Tuesday, November 10, 2009

Be a green giant: going green is good for the environment and your business.

Wal-Mart.com USA, LLC


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Spend 20 minutes watching TV or walking the aisles of your neighborhood grocery store or discount retail chain and one thing will quickly become apparent: Virtually every company is touting the "green" benefits of its products or services.

Consumers like the idea of doing what they can to tread more lightly on the earth, and the collision repair industry seems to fit in a category where environmental efforts can still be a distinguishing market advantage.

Why? First, while it may be hard for a consumer to connect why one kitchen sponge is "greener" than another, they are especially aware of the environmental impact of all aspects of their cars. Second, though the industry's image is much improved, many consumers still don't expect to see environmental concern when they go to get their car repaired. Third, there are some great opportunities within the industry right now to credibly show you're doing your part for the environment.

Make the move to waterborne

Making the switch may be one of the best ways you can promote your shop as easier on the environment than the other guy. All of the paint companies are creating ads, posters and counter-displays to help shops promote their use of water-borne paints.

"They love it." kick Denny, an estimator at Denny's Valley Autobody Inc.. in Puyvallup, Wash., says about his customers' response to the shop's recent switch to water-borne. "The Prius and hybrid vehicle people are obviously a little more into it than others, but overall the feedback we've received is great."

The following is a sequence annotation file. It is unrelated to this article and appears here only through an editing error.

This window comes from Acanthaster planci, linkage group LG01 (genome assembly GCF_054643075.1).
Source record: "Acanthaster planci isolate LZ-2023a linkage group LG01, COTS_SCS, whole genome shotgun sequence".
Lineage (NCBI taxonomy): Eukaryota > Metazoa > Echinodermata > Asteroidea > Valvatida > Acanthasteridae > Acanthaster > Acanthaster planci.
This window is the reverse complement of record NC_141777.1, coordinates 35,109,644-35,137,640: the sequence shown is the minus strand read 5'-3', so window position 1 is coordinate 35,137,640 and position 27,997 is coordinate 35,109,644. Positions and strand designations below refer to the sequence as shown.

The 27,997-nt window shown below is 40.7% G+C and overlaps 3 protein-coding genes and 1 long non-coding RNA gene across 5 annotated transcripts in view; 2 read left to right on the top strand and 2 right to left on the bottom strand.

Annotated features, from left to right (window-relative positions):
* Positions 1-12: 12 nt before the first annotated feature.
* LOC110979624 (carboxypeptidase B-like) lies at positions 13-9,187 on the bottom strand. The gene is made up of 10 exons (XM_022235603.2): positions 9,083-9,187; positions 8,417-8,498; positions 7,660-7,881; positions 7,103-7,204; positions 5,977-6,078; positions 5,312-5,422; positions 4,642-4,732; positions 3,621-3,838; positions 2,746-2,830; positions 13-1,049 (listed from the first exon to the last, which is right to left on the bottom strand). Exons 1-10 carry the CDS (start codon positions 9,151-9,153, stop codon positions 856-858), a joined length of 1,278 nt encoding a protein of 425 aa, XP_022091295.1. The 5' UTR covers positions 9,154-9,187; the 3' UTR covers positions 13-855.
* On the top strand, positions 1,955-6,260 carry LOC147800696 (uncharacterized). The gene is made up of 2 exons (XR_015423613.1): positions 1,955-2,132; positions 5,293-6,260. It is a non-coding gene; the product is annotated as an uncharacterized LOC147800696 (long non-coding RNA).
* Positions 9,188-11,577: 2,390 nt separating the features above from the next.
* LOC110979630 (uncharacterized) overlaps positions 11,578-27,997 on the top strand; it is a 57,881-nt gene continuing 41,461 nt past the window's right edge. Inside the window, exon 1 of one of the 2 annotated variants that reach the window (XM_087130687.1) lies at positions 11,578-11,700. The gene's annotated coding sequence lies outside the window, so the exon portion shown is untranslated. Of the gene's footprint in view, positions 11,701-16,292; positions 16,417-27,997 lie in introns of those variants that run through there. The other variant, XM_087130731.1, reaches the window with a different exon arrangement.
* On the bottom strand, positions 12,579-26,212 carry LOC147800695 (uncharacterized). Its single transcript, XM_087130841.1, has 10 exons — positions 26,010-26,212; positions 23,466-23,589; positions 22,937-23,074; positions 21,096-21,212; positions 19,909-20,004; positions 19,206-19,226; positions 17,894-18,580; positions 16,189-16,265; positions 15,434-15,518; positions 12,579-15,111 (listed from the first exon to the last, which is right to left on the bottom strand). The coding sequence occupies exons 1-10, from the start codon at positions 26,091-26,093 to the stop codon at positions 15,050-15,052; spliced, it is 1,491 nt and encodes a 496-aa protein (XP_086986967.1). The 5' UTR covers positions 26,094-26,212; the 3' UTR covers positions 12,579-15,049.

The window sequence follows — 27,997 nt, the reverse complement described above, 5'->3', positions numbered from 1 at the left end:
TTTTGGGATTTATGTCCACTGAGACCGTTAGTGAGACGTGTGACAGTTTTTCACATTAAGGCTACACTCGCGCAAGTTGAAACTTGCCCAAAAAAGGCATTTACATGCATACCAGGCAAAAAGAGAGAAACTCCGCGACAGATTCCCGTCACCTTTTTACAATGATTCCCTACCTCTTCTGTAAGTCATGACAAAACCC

Denny's Valley Autobody has long made environmental efforts part of its strategy, helping it earn a four-star rating in a county agency's "EnviroStars" program. Shop owner Patty Denny uses money a recycler pays for the shop's cardboard for pizza lunches for her crew; takes the bubble wrap from parts to a mailing company that reuses it; and even switched to a corn-based window cleaner.

A voluntary switch to waterborne basecoats was a natural fit for the shop. Rick Denny said he's not sure whether it actually brings customers to the door, but it certainly makes them feel good about deciding to leave their vehicle once they hear about the shop's environmental concern.

Off-set your 'carbon footprint'

Travelers concerned about contributing to global warning can now use a variety of means to buy "carbon offsets." essentially investing in programs - such as wind turbines or other renewable energy sources - that reduce emissions to the same degree their air travel on that trip contributes to it.